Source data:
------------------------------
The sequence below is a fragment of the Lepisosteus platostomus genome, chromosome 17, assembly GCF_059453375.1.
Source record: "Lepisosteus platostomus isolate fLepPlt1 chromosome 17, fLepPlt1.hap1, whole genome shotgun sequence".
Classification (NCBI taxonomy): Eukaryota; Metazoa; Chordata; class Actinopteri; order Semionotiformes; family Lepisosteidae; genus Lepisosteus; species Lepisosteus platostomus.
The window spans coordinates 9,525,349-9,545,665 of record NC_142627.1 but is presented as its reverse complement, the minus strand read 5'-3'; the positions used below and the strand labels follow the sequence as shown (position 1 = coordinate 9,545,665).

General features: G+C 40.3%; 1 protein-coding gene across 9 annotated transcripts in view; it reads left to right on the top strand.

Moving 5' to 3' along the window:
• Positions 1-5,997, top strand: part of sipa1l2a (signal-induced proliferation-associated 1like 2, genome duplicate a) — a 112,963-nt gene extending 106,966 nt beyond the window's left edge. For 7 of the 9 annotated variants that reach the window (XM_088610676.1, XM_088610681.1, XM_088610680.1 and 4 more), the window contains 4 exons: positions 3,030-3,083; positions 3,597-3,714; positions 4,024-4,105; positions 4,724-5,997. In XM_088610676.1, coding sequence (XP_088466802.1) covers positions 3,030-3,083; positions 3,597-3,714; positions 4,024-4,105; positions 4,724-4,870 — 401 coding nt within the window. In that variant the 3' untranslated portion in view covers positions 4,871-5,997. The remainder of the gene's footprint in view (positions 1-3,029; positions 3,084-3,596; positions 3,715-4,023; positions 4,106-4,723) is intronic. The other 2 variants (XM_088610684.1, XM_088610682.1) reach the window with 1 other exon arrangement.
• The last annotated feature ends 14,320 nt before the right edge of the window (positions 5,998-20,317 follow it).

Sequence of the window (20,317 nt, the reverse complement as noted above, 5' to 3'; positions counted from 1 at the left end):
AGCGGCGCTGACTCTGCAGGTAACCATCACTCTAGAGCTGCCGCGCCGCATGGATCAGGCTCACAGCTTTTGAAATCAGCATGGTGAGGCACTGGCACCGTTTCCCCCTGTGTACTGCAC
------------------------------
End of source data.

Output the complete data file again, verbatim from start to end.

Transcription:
The sequence below is a fragment of the Lepisosteus platostomus genome, chromosome 17, assembly GCF_059453375.1.
Source record: "Lepisosteus platostomus isolate fLepPlt1 chromosome 17, fLepPlt1.hap1, whole genome shotgun sequence".
Classification (NCBI taxonomy): Eukaryota; Metazoa; Chordata; class Actinopteri; order Semionotiformes; family Lepisosteidae; genus Lepisosteus; species Lepisosteus platostomus.
The window spans coordinates 9,525,349-9,545,665 of record NC_142627.1 but is presented as its reverse complement, the minus strand read 5'-3'; the positions used below and the strand labels follow the sequence as shown (position 1 = coordinate 9,545,665).

General features: G+C 40.3%; 1 protein-coding gene across 9 annotated transcripts in view; it reads left to right on the top strand.

Moving 5' to 3' along the window:
• Positions 1-5,997, top strand: part of sipa1l2a (signal-induced proliferation-associated 1like 2, genome duplicate a) — a 112,963-nt gene extending 106,966 nt beyond the window's left edge. For 7 of the 9 annotated variants that reach the window (XM_088610676.1, XM_088610681.1, XM_088610680.1 and 4 more), the window contains 4 exons: positions 3,030-3,083; positions 3,597-3,714; positions 4,024-4,105; positions 4,724-5,997. In XM_088610676.1, coding sequence (XP_088466802.1) covers positions 3,030-3,083; positions 3,597-3,714; positions 4,024-4,105; positions 4,724-4,870 — 401 coding nt within the window. In that variant the 3' untranslated portion in view covers positions 4,871-5,997. The remainder of the gene's footprint in view (positions 1-3,029; positions 3,084-3,596; positions 3,715-4,023; positions 4,106-4,723) is intronic. The other 2 variants (XM_088610684.1, XM_088610682.1) reach the window with 1 other exon arrangement.
• The last annotated feature ends 14,320 nt before the right edge of the window (positions 5,998-20,317 follow it).

Sequence of the window (20,317 nt, the reverse complement as noted above, 5' to 3'; positions counted from 1 at the left end):
AGCGGCGCTGACTCTGCAGGTAACCATCACTCTAGAGCTGCCGCGCCGCATGGATCAGGCTCACAGCTTTTGAAATCAGCATGGTGAGGCACTGGCACCGTTTCCCCCTGTGTACTGCAC